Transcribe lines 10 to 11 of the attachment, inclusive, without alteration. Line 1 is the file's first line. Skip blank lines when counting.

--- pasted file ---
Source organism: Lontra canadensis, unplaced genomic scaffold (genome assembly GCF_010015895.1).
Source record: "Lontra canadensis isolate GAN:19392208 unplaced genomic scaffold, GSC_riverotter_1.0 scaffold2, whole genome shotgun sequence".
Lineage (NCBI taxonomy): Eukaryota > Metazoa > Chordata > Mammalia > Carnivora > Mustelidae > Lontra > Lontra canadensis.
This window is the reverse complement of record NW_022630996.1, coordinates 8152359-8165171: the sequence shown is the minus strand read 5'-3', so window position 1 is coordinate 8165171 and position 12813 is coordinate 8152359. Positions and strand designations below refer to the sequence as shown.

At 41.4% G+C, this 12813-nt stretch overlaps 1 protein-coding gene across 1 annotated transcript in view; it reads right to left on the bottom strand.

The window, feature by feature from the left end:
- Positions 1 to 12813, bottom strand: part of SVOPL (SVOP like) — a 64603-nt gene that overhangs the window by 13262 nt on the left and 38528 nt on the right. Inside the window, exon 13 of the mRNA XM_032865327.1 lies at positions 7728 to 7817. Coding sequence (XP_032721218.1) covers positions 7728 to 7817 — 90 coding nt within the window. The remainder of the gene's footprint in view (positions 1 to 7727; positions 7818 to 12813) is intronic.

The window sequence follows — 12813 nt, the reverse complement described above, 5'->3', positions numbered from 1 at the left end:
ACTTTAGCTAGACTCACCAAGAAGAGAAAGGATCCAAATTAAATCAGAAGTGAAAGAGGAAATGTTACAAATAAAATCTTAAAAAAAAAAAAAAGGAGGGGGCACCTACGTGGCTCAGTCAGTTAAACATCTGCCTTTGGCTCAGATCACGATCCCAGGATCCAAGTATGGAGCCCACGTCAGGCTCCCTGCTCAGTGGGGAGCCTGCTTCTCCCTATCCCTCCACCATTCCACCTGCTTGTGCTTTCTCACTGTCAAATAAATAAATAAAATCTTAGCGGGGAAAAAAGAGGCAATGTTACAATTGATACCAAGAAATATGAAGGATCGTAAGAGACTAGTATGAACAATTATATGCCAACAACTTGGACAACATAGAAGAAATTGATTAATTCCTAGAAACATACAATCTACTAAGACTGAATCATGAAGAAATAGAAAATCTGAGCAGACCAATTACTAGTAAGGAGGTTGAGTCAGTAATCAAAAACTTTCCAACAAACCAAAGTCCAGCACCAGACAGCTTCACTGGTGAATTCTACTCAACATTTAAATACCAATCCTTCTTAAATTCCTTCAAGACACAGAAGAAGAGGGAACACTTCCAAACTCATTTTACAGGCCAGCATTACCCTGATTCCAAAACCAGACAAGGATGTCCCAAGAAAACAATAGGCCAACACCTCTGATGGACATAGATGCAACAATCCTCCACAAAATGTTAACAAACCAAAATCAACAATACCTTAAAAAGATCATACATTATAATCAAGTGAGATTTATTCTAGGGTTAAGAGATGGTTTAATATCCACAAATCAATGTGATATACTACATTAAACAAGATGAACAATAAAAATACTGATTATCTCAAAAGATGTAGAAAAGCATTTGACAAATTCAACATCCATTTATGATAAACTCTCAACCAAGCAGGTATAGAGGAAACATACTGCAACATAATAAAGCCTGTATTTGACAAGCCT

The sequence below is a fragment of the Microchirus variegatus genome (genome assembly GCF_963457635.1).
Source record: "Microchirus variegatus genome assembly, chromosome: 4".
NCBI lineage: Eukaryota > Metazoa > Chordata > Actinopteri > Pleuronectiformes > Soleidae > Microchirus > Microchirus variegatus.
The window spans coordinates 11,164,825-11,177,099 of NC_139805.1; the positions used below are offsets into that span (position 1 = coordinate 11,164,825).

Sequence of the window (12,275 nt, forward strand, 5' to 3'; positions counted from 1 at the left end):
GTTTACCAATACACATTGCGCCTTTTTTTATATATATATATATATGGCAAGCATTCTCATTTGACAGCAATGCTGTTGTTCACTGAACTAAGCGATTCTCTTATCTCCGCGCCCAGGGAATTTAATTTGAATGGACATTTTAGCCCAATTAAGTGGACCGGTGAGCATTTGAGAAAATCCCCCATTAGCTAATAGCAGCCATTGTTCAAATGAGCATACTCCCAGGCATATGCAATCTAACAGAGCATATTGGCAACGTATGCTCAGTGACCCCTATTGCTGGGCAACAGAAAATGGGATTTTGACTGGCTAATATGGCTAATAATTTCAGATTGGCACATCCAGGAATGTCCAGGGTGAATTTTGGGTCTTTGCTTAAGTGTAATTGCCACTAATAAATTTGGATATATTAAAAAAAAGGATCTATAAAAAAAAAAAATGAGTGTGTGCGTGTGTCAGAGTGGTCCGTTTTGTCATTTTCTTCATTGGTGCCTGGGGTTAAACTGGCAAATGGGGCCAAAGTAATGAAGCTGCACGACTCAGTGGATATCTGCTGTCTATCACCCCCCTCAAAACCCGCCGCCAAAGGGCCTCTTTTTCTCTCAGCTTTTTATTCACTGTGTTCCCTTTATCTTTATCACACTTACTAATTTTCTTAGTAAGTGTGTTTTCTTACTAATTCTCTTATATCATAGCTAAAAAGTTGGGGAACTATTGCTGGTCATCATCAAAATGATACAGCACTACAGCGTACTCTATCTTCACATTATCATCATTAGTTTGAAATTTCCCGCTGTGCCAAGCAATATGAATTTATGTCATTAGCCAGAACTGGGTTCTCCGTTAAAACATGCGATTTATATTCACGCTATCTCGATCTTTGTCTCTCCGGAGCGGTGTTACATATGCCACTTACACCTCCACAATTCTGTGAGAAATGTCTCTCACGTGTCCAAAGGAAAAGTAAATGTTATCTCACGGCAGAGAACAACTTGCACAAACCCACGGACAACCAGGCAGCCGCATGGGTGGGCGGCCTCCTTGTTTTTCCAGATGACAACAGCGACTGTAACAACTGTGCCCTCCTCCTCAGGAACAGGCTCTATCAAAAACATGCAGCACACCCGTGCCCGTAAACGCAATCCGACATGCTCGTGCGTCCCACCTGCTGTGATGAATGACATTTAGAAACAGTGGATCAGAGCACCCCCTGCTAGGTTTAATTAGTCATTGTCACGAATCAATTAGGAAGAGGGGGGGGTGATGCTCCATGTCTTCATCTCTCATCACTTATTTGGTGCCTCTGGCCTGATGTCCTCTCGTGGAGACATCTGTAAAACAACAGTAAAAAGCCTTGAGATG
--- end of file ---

The sequence below is a fragment of the Microchirus variegatus genome (genome assembly GCF_963457635.1).
Source record: "Microchirus variegatus genome assembly, chromosome: 4".